By Victor Ahiuma-Young
THE proposed Petroleum Â Â Â Industry Bill (PIB), has continued to receivedÂ knocks from stakeholders and other concerned individuals and groups with workers in the upstream sector of the petroleum industry faulting among others, the absence of specific provisions on expatriate quota and local manpower training.
Under the umbrella of the Producersâ€™ Forum arm of the Petroleum and Natural Gas Senior Staff Association of Nigeria (PENGASSAN), the workers also faulted perceived multiple and excessive taxation policy imbedded in the proposed PIB.
In a statement byÂ Comrades Victor Olley and Peter O. Akpenka, Chairman and Secretary respectively, for the forum, said: â€œThe Forum is concerned about the absence of specific provisions on expatriate quota and local manpower training.
The issue of unfair Expatriate quota application in this industry is not the case of lack of sufficient extant laws to protect local manpower, but simply lack of sufficient political will to implement the law. By existing laws, an expatriate should be an expert with skills that local manpower does not posses, such expatriates are supposed to be engaged in the short term basis to provide such skills while serving as mentor/trainer to local manpower under studies seconded for a defined time frame.
â€œUnfortunately, Government looked the other way while this country was exploited by all manner of unqualified expatriate staff deployed to fleece this country, with resultant abuse of this provision with its attendant impact on employment and capital flight. â€œNo country in the world leaves its borders to all manner of foreigners while her citizens wallow in utter joblessness and penury. This Forum expected that the PIB would find ways to ensure that the right experts are deployed and that the process is made more transparent.
â€œThe Forum recommends that all request for expatriate staff must meet the primary objectives of the need for foreign expert staff, and as such all experts must meet the local professional body expectations who will verify the expertise level of the expatriate staff locally and through their foreign professional body affiliates.
As such professional bodies such as Nigerian Society of Engineers, Society of Petroleum Engineers etc must certify these expatriate as experts indeed before they are offered emigrant status as is done in other countries.
The Forum also recommends that a clause should be added to give the DG of the National Petroleum Directorate in concert with the associated professional body powers to approve any expatriateÂ to be employed to work in the downstream, mid stream and upstream sector before a concurrence from the Ministry of Internal Affairs/Immigrations or the relevant government agency can be sort.Â There is also an urgent need to make data on expatriates in the industry mandatorily accessible and transparent.â€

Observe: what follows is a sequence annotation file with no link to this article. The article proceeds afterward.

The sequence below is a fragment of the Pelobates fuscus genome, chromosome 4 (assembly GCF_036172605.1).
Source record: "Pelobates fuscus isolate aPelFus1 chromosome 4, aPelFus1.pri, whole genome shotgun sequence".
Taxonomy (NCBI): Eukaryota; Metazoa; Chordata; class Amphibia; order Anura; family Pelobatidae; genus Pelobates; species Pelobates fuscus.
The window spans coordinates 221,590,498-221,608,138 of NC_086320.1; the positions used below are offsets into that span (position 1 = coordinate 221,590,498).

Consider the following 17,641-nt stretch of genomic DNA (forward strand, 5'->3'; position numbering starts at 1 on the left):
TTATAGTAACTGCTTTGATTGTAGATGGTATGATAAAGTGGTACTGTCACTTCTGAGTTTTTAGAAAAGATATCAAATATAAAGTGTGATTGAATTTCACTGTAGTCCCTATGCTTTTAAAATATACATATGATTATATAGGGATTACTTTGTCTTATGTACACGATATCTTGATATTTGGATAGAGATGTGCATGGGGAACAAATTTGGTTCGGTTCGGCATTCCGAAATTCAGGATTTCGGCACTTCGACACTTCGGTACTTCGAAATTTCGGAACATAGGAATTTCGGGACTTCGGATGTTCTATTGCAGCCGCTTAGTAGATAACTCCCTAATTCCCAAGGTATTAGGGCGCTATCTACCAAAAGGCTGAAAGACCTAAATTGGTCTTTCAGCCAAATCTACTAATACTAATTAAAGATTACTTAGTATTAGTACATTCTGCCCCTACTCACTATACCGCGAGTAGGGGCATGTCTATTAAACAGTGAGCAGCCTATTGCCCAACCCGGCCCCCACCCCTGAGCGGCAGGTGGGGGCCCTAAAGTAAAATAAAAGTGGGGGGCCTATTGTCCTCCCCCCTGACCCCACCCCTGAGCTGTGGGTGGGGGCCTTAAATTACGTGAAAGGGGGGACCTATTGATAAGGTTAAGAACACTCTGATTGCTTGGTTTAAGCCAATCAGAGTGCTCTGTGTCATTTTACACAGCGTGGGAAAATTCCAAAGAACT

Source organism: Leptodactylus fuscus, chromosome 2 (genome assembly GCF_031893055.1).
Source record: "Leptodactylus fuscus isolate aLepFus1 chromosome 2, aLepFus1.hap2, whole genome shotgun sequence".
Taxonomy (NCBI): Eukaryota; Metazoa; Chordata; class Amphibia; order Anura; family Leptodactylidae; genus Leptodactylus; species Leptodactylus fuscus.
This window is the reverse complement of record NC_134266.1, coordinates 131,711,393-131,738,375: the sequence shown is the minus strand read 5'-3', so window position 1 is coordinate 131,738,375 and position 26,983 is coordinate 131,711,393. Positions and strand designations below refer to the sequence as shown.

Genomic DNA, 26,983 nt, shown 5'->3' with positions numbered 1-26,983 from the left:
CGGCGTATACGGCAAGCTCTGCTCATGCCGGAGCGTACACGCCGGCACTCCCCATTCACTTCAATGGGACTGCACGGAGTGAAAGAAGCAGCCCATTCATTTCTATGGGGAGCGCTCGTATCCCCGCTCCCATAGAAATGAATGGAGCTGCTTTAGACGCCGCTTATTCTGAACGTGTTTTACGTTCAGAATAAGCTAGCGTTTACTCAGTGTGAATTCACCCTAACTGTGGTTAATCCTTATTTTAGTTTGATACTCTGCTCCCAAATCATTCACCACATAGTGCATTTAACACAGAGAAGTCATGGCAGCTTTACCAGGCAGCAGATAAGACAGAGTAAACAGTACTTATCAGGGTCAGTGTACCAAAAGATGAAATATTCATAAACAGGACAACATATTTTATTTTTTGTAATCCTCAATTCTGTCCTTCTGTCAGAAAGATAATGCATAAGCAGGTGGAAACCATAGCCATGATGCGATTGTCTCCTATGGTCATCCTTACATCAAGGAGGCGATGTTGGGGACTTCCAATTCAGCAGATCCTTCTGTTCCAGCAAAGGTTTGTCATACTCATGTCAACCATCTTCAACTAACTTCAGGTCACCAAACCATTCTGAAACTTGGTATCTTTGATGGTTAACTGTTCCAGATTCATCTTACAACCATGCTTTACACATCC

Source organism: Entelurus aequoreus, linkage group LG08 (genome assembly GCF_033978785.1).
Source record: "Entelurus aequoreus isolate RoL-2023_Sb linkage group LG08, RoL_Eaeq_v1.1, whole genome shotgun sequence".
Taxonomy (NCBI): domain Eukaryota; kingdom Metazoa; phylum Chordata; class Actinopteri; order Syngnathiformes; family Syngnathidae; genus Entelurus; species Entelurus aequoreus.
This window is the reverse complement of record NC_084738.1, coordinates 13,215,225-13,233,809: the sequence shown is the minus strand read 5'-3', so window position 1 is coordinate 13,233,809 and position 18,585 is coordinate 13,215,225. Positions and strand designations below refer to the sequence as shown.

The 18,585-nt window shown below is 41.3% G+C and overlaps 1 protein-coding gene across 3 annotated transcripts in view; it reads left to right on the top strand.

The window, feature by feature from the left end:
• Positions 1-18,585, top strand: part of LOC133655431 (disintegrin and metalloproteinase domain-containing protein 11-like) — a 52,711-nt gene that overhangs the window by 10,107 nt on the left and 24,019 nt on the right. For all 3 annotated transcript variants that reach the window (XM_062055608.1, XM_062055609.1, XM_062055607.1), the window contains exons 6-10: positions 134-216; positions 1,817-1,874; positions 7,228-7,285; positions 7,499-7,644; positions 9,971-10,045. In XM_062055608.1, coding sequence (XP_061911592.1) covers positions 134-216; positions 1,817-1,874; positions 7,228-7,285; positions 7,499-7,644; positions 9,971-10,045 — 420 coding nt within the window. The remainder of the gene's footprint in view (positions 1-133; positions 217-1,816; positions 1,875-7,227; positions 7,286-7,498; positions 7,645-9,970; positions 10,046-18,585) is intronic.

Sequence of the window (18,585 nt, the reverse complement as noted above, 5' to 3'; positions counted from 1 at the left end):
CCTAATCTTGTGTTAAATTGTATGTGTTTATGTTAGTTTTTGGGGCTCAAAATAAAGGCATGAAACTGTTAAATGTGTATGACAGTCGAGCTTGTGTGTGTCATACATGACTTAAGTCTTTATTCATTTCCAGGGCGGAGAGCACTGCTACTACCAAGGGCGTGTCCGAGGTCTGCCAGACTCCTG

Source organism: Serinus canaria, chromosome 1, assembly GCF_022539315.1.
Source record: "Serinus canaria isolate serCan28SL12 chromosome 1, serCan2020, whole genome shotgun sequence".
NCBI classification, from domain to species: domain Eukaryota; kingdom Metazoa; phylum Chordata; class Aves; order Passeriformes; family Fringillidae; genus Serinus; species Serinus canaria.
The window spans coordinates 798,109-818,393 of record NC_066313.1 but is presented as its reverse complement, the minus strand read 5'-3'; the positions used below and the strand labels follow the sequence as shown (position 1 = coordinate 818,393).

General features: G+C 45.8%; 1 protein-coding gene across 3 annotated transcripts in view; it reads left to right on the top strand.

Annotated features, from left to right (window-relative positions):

On multiple taxation, the forum said: â€œThe new bill we believe is also intended to increase the amount of investment in the industry, especially in the upstream sector. However, the provisions in the Bill as it currently stands run counter to this ideal especially in the gas sector which is an emerging industry.
The multiple taxation of the Integrated Joint Venture ( IJV) companies is certainly a discouragement to doing business. The current provisions provide little margin on returns on investment, and certainly will kill the business through dearth and withdrawal of investment. This will impact on our members through job losses, as a result of reduced levels of economic returns.
The argument that the proposed level of taxation is comparable to what obtains elsewhere seem to fly in the face of logic; such argument does not factor in our peculiar business Climate, the associated risks to investments as well as the frequent policy changes.
All of these add up to make our country unattractive. To be competitive and make our land haven for true investors, we need to make conscious efforts to make it more lucrative to counter balance our inherent peculiarities. The PIB as proposed will only benefit this country on the short term; we may lose to our competitors on the long run.The Forum recommends that the National Assembly should therefore review the sections that deal with taxation and the overall fiscal framework and ensure it is balanced. to encourage domestic and foreign investment.
in a bid to secure our economic future in this industry and as a nation. Our tax regimes should be competitive with other nations with considerations for our peculiar operational conditions.